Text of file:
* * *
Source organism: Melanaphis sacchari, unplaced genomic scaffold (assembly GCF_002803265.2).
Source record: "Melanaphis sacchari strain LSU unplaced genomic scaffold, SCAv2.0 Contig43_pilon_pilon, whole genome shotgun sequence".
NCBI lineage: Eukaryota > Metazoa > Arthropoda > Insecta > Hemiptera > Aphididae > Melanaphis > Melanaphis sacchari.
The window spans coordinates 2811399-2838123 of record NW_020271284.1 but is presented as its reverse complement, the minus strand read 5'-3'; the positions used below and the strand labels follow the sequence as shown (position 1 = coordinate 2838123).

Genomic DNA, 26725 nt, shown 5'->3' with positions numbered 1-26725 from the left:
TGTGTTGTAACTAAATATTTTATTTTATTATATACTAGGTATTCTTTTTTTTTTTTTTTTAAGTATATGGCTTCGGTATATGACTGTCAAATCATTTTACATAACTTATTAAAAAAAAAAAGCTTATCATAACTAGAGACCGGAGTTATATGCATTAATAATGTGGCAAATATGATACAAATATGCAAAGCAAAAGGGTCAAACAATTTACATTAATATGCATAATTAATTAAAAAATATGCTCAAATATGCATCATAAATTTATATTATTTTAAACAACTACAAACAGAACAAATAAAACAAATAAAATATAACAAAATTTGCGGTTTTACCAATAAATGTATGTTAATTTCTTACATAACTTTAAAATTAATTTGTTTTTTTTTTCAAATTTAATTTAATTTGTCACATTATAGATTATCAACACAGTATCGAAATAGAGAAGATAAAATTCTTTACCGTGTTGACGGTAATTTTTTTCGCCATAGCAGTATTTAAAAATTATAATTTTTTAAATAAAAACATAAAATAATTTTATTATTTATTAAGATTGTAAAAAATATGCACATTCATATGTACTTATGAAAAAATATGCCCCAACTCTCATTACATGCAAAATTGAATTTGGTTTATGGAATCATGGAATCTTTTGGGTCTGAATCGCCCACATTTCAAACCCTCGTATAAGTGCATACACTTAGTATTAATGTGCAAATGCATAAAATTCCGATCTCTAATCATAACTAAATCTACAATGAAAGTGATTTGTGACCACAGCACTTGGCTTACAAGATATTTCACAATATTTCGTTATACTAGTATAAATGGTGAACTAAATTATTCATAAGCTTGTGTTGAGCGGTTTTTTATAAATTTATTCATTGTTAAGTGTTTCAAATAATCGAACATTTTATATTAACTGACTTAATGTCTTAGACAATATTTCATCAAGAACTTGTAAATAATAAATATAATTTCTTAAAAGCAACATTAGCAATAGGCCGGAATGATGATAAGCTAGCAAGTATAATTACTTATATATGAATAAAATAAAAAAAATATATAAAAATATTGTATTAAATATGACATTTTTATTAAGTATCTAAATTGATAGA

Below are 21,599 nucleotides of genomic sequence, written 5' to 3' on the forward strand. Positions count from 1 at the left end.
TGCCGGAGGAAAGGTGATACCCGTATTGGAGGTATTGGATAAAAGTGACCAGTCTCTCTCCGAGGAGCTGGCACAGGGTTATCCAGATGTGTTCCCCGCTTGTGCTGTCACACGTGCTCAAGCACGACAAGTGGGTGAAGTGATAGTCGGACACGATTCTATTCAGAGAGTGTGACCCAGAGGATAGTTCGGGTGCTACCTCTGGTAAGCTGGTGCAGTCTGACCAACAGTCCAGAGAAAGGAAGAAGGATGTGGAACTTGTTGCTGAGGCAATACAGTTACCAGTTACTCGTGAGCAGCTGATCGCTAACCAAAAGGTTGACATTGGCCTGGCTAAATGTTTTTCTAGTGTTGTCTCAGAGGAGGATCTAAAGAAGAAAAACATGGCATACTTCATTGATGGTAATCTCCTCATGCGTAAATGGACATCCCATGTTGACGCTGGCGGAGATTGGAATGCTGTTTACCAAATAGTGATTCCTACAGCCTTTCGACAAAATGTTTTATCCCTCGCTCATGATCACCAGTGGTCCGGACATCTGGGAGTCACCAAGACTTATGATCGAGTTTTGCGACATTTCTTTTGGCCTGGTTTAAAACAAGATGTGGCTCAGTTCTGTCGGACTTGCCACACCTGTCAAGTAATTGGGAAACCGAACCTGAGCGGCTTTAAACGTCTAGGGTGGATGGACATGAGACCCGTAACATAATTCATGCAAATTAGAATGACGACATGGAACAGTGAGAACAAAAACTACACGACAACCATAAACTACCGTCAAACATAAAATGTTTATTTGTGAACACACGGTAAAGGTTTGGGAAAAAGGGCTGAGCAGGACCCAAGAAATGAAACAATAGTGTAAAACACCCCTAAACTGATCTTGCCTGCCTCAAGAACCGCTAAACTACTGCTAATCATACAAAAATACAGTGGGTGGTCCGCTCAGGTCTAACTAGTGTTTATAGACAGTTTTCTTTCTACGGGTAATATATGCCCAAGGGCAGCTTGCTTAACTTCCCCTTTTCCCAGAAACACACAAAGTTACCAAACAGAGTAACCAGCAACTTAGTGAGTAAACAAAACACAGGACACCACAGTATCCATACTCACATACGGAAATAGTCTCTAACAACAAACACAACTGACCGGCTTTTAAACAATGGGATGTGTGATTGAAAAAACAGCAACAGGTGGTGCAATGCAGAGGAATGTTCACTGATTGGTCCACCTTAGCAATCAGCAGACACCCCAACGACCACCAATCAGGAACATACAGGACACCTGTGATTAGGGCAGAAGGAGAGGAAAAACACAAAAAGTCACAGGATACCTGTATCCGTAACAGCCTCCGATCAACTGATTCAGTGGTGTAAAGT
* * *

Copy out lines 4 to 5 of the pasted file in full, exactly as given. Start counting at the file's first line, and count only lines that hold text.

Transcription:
The window spans coordinates 2811399-2838123 of record NW_020271284.1 but is presented as its reverse complement, the minus strand read 5'-3'; the positions used below and the strand labels follow the sequence as shown (position 1 = coordinate 2838123).

Genomic DNA, 26725 nt, shown 5'->3' with positions numbered 1-26725 from the left: